Exploring Pre-Service Physical Education Teacher Technology Use During Student Teaching

Thursday, March 19, 2015
Exhibit Hall Poster Area 2 (Convention Center)
Emily Jones1, Jun-hyung Baek1 and James Wyant2, (1)West Virginia University, Morgantown, WV, (2)University of the Pacific, Stockton, CA
Background/Purpose: Technology’s role within education has grown exponentially in recent years, yet there is limited evidence of technology integration in physical education (PE) teacher training. Reported barriers to technology integration in teacher training include cost, faculty knowledge/attitude toward technology, and limited curricular space. Proposed integration strategies include technology-focused courses, increased access, modeling of technology use, and field-based experiences. Within PE teacher training, little is known about the impact of technology integration efforts. The purpose of this study was to investigate a technology-rich field experience and how pre-service PE teachers integrate instructional technology in K-12 PE. Of specific interest, pre-service teacher decision making and knowledge relative to the planning, action, and results of technology-Action Research Projects (ARP). 

Method: Researchers collected and analyzed archived data across five-semesters. Participants included 78 pre-service PE teachers (52 male; 26 females) enrolled in student teaching at a rural, mid-Atlantic university. Two sources of data were collected: (1) Presentation posters of the completed ARP (n=75); and (2) Journal entries submitted by students at the three phases of their ARP projects – planning, action, and result (n=234).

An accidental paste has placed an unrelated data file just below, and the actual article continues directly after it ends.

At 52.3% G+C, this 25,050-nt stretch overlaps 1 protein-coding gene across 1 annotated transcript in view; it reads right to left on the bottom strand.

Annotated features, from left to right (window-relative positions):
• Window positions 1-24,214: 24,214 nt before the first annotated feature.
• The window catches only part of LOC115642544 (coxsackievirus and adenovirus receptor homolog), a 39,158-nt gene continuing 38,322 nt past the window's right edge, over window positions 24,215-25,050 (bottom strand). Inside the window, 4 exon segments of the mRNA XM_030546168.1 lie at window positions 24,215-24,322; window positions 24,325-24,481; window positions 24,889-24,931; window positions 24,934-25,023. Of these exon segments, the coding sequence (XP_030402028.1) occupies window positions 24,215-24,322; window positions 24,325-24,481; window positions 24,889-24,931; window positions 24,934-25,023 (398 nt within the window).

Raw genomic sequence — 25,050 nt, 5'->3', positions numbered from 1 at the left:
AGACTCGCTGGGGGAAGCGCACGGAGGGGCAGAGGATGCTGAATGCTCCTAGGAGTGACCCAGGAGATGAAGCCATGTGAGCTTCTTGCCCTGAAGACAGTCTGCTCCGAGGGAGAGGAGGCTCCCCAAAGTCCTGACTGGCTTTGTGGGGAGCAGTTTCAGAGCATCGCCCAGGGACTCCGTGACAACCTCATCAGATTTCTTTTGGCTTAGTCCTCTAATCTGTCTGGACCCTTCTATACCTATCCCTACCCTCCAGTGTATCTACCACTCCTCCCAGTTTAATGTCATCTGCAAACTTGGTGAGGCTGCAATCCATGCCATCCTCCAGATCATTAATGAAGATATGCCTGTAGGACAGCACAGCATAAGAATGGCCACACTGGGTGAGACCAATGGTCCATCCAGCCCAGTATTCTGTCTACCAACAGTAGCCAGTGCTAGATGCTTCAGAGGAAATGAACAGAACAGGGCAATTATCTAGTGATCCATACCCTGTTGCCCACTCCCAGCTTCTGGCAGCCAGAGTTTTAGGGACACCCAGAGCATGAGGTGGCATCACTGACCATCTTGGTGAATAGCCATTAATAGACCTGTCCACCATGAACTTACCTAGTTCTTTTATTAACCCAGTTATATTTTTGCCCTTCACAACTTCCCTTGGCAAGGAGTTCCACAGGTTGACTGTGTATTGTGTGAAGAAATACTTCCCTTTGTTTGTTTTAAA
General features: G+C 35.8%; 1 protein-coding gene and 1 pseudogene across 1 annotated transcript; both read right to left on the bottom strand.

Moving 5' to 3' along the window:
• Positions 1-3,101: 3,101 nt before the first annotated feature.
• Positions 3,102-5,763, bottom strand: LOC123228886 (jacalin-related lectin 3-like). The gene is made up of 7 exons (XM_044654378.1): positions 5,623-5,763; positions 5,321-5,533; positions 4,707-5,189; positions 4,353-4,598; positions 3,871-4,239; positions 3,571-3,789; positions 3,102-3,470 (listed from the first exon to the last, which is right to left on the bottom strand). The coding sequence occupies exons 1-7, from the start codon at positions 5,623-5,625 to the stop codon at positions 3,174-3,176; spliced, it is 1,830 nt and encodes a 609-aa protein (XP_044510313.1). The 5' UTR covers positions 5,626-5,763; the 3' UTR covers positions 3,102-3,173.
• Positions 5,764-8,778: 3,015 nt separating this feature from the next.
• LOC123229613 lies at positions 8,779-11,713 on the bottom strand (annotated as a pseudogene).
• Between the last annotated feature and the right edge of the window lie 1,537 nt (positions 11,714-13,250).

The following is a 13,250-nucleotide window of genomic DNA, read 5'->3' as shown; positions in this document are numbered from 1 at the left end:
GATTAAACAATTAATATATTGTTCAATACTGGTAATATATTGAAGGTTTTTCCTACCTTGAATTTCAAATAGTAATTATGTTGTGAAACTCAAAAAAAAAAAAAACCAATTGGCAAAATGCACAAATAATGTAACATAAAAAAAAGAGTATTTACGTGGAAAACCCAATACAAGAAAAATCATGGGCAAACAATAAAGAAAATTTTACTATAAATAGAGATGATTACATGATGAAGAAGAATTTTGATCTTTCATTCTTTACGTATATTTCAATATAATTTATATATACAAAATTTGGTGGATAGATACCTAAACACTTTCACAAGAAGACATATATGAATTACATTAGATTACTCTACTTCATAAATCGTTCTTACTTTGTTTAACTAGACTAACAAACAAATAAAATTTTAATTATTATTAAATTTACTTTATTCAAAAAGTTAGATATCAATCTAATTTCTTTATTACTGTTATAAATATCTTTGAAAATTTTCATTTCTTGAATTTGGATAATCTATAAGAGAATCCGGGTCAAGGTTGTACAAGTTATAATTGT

Analysis/Results: Data from the ARP posters were summarized to describe the features of the ARPs. Across the 75 ARPs, 1,379 K-12 students had engaged in technology-rich PE within 35 elementary, 34 middle, and 6 high schools. Team sport and Health-related fitness activities were most often selected by the pre-service teachers to integrate technology, 35 and 34 ARPs respective; 6 within Individual sport units.  Activity-monitoring devices were most commonly used, followed by computer/mobile devices and image/audio capturing. Journal entries were sorted into the three ARP phases and deductive analysis was used to identify emergent themes and subthemes: Planning (Decision Making - teaching/learning context, student interests/needs, collaboration with cooperating teacher; Perceived Challenges- student maturity, implementation concerns), Action (Confidence Level – cooperating teacher support, planning, feasibility; Modifications Made- issues with technology, student responses, task re-design), and Result (Perception of Success – student learning, enjoyment, critiques of technology; Influence of Cooperating Teacher- helpful, hindrance, autonomy; Reflection on ARP- replication, future technology use ideas).

Conclusions: As teacher training programs develop strategies to integrate instructional technology, it is recommended that they first understand the impact of the various strategies. Results of this study support technology-rich field-based experiences for pre-service teachers that are guided by an Action Research framework, and enhance our understanding of factors that can facilitate and hinder early career PE teachers use of technology in teaching/learning settings.